There is nothing unnatural about grassland. To hear Monbiot and other pundits, you would suppose that all grassland in Britain was created by mankind, and that our natural state is wall-to-wall woodland. In which case where were all those elephants, aurochs and wild horses living before mankind came along and wiped them out? Not in dense forest, that is for sure.
Flying the flag for natural grassland has been left largely to botanists. A great many flowering plants are confined to our various kinds of grassland – hay meadows, wet and dry pastures, commons and road verges. We call these habitats semi-natural because, although unsown and related to wholly natural habitats in prehistory and as ‘wild’ as any wood, they are all within the agricultural system. Many of their characteristic plants are now declining, in some cases even faster than their habitat. That is the subject of this nicely produced book, written and edited by leading members of the BSBI (Botanical Society of Britain and Ireland).
Each of 109 selected species of grassland flowers ‘of conservation concern’ is documented in detail: its identification, its habitat and biogeographical range, its ecology, and the kind of management that is needed if the species is to thrive. The book is beautifully illustrated with well-reproduced pictures of the plants and their habitats. There are technical appendices on each plant’s IUCN status and the NVC (National Vegetation Classification) communities in whch they are found. In all, it assembles in one place the relevant information on how to look after rare flowers in semi-natural grassland, and offers a pointer on how they should be maintained. If the plants are disappearing, the management is wrong. We do not have the excuse of ignorance any more. There is a vast literature on grassland management for nature conservation and its restoration, as revealed by this book’s 37 pages of references.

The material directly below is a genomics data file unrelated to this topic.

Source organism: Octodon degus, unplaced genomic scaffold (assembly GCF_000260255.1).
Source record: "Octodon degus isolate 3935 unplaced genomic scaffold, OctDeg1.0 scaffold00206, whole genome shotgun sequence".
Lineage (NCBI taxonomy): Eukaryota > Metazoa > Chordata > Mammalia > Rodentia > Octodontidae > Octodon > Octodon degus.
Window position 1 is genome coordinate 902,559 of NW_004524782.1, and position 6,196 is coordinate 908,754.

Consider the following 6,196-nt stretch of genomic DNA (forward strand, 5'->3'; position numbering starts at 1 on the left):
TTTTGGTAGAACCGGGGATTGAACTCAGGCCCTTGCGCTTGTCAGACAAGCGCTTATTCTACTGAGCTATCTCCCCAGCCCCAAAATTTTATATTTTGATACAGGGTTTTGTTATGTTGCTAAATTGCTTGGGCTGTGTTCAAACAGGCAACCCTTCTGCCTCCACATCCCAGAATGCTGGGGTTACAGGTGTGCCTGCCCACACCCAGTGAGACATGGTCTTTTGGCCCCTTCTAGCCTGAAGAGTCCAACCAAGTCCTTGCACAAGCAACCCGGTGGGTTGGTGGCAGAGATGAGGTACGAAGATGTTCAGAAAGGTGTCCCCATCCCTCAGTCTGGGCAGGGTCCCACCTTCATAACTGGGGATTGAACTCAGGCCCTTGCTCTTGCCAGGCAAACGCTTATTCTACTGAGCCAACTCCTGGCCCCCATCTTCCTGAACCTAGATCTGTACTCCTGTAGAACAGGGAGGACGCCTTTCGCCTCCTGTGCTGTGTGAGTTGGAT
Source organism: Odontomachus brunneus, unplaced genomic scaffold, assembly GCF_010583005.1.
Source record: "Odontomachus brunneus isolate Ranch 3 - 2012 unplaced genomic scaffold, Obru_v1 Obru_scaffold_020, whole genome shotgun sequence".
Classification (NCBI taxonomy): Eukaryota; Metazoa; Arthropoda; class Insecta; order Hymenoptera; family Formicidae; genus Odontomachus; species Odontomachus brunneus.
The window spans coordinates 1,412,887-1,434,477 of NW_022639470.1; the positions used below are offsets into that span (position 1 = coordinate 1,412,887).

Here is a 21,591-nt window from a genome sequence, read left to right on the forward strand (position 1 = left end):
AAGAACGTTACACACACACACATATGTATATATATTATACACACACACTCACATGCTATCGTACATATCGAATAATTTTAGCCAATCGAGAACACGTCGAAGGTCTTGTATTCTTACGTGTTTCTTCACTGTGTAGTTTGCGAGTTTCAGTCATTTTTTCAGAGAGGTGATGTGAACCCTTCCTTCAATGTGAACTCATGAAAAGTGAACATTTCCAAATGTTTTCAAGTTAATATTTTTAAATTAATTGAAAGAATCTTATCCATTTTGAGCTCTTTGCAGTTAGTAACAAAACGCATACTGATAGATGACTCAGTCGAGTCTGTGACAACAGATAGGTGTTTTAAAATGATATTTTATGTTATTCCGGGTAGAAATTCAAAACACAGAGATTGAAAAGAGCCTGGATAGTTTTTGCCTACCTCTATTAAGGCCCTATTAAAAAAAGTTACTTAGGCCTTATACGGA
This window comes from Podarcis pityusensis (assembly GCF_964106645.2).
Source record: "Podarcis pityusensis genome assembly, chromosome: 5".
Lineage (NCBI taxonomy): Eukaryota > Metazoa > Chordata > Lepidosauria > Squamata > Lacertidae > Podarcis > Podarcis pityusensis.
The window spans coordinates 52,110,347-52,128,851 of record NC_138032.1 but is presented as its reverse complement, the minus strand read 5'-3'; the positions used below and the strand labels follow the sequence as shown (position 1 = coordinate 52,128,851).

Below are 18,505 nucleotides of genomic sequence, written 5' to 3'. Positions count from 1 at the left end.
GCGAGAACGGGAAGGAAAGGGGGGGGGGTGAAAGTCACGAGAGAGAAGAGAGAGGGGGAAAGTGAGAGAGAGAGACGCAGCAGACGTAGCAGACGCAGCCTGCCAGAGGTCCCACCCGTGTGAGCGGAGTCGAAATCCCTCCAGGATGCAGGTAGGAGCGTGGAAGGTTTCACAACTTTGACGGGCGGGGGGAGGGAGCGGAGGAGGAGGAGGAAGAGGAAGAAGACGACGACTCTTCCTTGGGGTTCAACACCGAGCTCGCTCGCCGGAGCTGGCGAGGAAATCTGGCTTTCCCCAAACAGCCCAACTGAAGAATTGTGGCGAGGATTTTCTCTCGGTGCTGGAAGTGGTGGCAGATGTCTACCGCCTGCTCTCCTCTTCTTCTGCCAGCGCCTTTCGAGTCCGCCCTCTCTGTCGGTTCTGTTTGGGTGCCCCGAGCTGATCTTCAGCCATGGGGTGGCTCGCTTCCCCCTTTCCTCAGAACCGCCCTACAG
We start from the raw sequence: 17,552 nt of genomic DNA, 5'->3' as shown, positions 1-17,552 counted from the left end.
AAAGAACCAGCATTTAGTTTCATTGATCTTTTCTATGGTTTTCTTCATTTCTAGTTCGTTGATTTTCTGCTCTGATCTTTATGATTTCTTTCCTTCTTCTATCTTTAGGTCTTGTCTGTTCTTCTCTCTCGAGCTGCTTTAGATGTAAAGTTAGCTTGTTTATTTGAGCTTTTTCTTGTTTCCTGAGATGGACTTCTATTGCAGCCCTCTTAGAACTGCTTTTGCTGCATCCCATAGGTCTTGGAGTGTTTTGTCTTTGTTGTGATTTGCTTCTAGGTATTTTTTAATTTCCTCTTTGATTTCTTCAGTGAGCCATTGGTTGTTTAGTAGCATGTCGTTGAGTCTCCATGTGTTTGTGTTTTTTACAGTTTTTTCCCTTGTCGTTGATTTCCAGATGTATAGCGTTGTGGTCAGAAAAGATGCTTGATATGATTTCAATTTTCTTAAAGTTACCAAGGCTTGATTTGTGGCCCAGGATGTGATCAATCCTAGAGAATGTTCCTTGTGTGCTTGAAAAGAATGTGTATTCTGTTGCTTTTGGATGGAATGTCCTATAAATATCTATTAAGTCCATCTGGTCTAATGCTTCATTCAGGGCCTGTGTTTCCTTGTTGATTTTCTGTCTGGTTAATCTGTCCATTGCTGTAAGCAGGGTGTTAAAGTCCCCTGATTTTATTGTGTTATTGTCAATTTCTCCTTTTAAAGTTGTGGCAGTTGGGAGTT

Add a lovely art cover by Carry Akroyd, the latest national dot maps, and an introduction on the history, factors affecting plants and why some species fare worse than others, and you have here something of a botanical masterpiece. Some idea of the care that has gone into it is suggested by the slip of paper in every copy apologising for a minor error on page 298! Aimed squarely at field botanists and conservation land-managers, the authors hope, by providing all this information in an accessible and visually gorgeous way, to improve the prospects of our grassland flowers. I hope so, too.